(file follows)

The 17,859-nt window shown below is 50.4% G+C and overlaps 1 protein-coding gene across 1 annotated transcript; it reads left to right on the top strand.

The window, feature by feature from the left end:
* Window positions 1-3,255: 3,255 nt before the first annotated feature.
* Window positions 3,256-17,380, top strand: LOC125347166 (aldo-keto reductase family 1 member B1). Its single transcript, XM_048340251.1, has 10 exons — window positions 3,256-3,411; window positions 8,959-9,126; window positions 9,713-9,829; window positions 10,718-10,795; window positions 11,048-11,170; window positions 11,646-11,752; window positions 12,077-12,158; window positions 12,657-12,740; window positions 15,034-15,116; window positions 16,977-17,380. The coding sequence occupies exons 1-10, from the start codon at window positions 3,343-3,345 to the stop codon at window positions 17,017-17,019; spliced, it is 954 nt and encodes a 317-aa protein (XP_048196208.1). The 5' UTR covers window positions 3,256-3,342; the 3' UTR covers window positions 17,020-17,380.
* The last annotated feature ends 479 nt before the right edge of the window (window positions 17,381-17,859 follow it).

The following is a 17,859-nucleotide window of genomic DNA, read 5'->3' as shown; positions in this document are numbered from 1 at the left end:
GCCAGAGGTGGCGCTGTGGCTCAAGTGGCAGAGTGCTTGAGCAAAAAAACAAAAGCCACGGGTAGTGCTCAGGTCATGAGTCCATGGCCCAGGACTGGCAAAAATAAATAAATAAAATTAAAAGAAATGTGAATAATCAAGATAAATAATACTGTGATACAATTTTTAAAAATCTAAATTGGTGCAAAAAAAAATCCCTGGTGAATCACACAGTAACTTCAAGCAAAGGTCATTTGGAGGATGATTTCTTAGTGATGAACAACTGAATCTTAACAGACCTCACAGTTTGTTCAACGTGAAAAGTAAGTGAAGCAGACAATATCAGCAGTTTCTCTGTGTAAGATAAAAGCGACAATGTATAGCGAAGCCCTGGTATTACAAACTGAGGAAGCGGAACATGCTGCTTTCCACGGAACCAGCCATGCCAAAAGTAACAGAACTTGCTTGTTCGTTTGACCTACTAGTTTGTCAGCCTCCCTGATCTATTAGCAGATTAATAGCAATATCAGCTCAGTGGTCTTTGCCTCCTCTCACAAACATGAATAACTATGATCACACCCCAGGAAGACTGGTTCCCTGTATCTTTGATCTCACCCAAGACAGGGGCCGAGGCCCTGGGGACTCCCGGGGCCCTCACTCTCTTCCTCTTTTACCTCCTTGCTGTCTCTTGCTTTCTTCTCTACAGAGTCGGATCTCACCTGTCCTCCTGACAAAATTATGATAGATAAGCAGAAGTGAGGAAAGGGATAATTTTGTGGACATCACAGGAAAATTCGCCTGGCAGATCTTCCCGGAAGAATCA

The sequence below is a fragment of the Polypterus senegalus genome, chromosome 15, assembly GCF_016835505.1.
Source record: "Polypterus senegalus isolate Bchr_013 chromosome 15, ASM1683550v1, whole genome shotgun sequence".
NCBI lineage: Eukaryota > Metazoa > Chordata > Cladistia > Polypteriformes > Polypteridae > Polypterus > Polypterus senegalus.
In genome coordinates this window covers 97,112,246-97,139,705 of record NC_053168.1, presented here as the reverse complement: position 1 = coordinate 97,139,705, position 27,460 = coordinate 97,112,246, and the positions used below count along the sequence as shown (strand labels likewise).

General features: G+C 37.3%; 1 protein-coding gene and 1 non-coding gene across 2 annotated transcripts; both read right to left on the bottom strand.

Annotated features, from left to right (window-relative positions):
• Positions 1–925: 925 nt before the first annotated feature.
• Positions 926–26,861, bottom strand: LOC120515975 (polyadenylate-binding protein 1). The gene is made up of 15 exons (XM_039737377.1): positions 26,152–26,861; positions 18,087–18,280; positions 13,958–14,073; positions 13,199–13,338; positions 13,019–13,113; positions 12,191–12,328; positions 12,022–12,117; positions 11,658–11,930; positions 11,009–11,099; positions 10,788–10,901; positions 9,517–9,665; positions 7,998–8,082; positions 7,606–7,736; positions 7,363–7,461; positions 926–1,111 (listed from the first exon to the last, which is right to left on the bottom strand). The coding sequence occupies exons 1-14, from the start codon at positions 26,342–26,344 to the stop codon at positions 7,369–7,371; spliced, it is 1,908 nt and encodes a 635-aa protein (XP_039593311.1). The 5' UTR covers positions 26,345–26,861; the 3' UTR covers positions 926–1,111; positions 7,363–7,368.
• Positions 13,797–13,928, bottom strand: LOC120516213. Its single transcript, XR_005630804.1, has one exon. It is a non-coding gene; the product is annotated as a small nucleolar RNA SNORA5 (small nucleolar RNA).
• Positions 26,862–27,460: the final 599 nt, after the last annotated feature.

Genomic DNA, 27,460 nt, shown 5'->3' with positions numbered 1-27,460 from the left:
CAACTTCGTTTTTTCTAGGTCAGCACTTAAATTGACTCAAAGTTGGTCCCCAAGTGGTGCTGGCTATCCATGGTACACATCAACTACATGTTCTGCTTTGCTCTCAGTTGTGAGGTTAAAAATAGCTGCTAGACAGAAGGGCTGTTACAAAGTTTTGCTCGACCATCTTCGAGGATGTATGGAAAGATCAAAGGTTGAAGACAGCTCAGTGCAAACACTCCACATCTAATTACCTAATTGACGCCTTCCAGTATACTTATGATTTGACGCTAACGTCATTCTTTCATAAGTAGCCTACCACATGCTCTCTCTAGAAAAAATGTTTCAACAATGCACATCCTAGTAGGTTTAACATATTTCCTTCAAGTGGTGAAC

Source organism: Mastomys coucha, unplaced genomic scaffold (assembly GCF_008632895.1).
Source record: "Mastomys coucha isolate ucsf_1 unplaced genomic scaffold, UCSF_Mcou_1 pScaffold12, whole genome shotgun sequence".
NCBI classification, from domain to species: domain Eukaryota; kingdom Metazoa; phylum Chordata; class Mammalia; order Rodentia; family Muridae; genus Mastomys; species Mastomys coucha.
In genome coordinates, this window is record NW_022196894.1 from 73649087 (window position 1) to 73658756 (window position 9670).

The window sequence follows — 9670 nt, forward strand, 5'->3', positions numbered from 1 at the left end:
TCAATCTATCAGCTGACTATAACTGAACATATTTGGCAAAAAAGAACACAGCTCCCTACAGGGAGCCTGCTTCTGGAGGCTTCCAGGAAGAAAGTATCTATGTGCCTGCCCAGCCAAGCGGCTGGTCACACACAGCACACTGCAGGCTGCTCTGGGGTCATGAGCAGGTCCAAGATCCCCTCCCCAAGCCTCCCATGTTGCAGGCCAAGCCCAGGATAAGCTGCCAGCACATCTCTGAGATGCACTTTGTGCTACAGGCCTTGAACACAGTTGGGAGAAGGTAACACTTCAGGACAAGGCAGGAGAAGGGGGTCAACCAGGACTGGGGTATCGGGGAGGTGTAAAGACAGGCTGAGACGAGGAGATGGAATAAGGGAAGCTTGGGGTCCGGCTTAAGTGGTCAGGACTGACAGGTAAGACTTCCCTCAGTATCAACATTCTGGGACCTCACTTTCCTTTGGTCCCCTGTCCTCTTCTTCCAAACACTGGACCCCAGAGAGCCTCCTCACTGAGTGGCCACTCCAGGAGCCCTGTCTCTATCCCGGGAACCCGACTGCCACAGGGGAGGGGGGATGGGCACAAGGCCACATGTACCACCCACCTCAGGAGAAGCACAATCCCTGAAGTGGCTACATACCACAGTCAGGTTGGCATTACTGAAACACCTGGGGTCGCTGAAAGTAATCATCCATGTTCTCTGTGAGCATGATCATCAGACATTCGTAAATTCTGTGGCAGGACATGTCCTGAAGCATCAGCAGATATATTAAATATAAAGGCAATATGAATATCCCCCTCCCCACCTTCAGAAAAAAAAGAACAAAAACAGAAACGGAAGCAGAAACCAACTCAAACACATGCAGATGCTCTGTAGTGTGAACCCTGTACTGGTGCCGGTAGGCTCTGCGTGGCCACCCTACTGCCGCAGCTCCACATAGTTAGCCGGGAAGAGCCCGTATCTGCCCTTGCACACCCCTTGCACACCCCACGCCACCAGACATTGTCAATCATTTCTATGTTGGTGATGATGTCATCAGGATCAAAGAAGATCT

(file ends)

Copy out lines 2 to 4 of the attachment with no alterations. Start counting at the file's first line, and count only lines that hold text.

The window, feature by feature from the left end:
* Window positions 1-3,255: 3,255 nt before the first annotated feature.
* Window positions 3,256-17,380, top strand: LOC125347166 (aldo-keto reductase family 1 member B1). Its single transcript, XM_048340251.1, has 10 exons — window positions 3,256-3,411; window positions 8,959-9,126; window positions 9,713-9,829; window positions 10,718-10,795; window positions 11,048-11,170; window positions 11,646-11,752; window positions 12,077-12,158; window positions 12,657-12,740; window positions 15,034-15,116; window positions 16,977-17,380. The coding sequence occupies exons 1-10, from the start codon at window positions 3,343-3,345 to the stop codon at window positions 17,017-17,019; spliced, it is 954 nt and encodes a 317-aa protein (XP_048196208.1). The 5' UTR covers window positions 3,256-3,342; the 3' UTR covers window positions 17,020-17,380.